At a glance
Continuing professional development and learning are vital for professionals who want to futureproof their career.
Yet sometimes the competing needs of advancing a professional skill set and balancing professional and personal lives cause us to choose speed over quality.
It is vital for professionals to recognise upskilling as a continuous endeavour, rather than a knee-jerk reaction to a knowledge gap.
Jon Lang, CEO of corporate training provider Lumify Group, says there is no single course you can do to future-proof your career.
“The idea of being future-proof means you are continually learning,” he explains.
As the technological age advances, upskilling is one of the best ways to move your career on an upwards trajectory and prevent plateauing.
Upskilling also tells your colleagues and superiors that you are curious and eager to learn more. When a new opportunity arises, your commitment to learning will suggest you are a natural candidate for it.
According to Peter Benei, founder of Anywhere Consulting and host of the Leadership Anywhere podcast, “Even if someone learned the necessary skills at university to get a job, it doesn’t guarantee they can keep it”.
“As jobs diminish because of technology, new ones will also be created. Learning is the best way to adapt to change,” says Benei.
Crash course caution
A crash course may meet an urgent business need or a fill a minor gap in a skill, but there is a risk of retaining very little of what was taught, says Lang.
“A crash course happens so quickly that often the person leaves without having absorbed the information. The next day when they turn up to their office and they’re asked to implement it, almost everything they learned has been forgotten,” Lang says.
The caveat is that individual learning styles differ. Some people don’t have the patience to sit through a six or 12-month course, regardless of the subject matter.
Others need to bounce their ideas off other people in a room over a series of days or even weeks. Training providers often provide similar courses delivered in different timeframes and formats.
“Some people just want to go watch a video by themselves. That’s how they learn,” says Lang.
“Others need real-life experience. Some take the information away, absorb it, test it and then come back and apply it.”
Women in Leadership (Finance) Virtual Classroom Series starts in March
Mix and match
A combination of approaches often works well, because it can reinforce the information delivered.
Usually, the business need that arises from a lack of knowledge or practice has two dimensions – one is operational, and one is skills-based, Benei says.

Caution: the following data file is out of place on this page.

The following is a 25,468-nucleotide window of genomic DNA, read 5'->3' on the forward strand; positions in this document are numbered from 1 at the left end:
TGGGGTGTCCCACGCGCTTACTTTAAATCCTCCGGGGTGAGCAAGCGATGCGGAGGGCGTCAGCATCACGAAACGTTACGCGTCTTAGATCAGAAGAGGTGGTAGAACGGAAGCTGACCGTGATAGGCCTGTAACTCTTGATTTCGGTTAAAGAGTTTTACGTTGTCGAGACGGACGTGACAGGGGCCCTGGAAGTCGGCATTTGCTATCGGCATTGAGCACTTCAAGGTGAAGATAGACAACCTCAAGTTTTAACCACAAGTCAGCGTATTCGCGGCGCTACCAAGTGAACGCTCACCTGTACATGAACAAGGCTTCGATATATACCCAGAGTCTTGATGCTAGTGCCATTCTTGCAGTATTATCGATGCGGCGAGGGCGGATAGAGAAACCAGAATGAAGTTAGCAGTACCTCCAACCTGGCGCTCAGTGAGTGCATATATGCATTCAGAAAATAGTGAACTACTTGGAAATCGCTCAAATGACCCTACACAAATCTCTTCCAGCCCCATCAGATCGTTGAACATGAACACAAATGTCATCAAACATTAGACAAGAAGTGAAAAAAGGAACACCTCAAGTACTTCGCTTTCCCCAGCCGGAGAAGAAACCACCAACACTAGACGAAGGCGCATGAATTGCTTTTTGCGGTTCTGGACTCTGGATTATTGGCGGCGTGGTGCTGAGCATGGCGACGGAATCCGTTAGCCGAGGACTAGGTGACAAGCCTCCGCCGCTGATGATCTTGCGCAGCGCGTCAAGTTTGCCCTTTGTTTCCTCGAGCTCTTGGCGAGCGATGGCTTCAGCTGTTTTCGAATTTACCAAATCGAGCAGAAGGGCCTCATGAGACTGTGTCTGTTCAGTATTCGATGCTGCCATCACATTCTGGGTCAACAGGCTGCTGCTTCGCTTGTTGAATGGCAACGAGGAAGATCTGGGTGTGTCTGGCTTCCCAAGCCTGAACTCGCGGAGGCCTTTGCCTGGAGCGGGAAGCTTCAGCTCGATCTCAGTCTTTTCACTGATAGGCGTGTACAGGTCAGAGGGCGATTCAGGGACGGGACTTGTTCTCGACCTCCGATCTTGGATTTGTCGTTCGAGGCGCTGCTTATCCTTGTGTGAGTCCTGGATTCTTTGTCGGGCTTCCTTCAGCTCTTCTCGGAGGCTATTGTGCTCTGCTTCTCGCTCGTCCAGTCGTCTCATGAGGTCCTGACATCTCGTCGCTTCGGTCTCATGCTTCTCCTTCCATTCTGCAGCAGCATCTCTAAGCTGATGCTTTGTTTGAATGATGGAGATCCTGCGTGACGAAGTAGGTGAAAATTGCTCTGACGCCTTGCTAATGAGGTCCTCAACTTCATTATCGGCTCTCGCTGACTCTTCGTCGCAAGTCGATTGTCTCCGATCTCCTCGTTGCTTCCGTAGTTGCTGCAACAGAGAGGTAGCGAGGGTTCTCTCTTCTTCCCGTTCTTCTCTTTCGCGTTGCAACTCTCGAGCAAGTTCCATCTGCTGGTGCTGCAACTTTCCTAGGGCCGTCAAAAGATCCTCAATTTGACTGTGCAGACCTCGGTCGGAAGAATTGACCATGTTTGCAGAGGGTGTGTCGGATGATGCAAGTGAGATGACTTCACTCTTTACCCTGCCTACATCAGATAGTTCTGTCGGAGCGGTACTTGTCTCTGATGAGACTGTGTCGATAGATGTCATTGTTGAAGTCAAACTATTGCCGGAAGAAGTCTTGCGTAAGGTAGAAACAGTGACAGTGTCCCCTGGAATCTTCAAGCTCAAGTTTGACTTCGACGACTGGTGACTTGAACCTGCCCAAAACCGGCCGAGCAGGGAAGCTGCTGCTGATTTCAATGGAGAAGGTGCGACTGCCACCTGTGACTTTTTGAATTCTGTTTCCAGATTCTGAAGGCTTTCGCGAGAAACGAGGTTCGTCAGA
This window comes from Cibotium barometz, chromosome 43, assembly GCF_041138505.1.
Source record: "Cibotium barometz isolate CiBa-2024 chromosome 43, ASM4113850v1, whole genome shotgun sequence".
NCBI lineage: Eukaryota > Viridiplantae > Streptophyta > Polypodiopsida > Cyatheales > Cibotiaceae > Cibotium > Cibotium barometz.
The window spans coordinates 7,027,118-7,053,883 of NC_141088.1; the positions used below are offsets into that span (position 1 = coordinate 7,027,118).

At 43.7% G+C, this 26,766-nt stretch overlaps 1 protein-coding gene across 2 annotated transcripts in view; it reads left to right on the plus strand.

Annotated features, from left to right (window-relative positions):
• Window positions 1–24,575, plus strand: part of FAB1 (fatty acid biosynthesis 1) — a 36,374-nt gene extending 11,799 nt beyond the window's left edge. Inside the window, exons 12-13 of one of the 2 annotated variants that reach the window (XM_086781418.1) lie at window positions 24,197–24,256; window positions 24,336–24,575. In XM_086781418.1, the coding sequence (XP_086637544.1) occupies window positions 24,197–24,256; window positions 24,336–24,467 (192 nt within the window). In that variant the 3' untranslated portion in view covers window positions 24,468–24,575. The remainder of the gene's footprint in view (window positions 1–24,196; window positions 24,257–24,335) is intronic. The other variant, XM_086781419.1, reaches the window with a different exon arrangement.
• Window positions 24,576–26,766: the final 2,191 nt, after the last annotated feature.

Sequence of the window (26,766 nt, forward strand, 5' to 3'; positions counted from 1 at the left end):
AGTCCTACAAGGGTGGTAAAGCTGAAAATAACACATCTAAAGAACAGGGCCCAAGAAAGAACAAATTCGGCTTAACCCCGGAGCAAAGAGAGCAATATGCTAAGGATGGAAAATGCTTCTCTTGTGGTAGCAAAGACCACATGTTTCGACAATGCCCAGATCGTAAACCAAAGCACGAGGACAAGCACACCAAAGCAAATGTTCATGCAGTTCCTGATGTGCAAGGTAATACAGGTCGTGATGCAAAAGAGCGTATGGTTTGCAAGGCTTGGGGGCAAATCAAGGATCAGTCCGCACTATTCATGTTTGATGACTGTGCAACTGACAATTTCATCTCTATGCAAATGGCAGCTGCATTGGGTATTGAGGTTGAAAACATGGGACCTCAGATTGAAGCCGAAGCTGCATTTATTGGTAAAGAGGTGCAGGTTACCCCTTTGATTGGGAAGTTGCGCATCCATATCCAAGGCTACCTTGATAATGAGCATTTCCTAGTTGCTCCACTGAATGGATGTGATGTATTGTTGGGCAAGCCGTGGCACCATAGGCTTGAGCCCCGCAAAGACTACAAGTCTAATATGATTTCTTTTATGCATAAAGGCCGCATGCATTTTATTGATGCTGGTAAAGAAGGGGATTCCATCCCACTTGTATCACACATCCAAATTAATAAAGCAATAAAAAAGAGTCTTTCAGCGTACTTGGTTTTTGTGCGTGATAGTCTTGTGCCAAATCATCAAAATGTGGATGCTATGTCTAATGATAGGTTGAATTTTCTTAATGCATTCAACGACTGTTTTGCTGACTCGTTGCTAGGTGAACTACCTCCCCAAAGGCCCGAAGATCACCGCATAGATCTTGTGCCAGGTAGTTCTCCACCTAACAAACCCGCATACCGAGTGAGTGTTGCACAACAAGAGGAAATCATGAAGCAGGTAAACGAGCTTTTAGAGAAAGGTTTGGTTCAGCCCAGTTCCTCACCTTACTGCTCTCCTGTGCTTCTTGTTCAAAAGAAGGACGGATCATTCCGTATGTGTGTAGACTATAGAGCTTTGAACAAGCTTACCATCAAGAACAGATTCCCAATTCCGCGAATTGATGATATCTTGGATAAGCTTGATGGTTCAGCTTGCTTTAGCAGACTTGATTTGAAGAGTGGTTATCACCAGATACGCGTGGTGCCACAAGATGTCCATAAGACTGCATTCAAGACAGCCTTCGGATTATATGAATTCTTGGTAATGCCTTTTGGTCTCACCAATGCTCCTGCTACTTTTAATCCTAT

“A crash course can help you to gain the necessary skills to solve these problems, but everything relies on implementation and adaptation,” he says.
“Therefore, a mentorship practice should always be paired with a crash course-style approach.”
One learning program could involve an intensive workshop that teaches new skills in a short period. Another could be an internal mentorship program where employees are trained in how to apply their new skills.
Benei believes that in the next decade, it will be crucial for companies to invest in learning and development programs, either externally or by building their own programs.
In a tight labour market, providing meaningful opportunities for career development can be a valuable part of the employee value proposition.
Benefits of the scenic route
Upskilling as a manager tends to require a measured approach – to test the hypothesis, get feedback from the trainer and then possibly tweak the new skill for use in the workplace.
“A slower approach will work when you are seeking long-term learning benefits,” says Lang. “Often that is when someone is new to an industry or specific knowledge base.
“Maybe you’re a career changer, or a jobseeker, or trying something new for career progression. It’s very difficult to get that in a short, sharp burst. You need time for absorption.”
Slower, continuous learning and development can be useful when collaboration is part of the experience, says Benei. If the goal is to help teams collaborate better on a certain project – or just in general – taking it slow may better cement new practices.
“Better collaboration happens through continuous facilitation. It doesn’t happen overnight or via a crash course,” says Benei.
Personal needs and wellbeing
When selecting a course, don’t think only of short-term business needs. Discuss it with your colleagues, your manager and even family and friends.
Make the work that most satisfies you part of the conversation. Talk about how to deepen your knowledge and refine your skills.
“Think about the bigger picture of your career,” Lang says. “Work out what you want to do with your life.
“Don’t just think about what you need right now – where do you see yourself in a year, three years, or six years?”
Lifelong learning is more than a means of increasing our financial compensation over time, but it is one of the biggest benefits.
“It’s also about us as individuals,” Lang explains. “We derive personal satisfaction from acquiring new skills. When you stop learning, a lot of excitement about the future is lost.”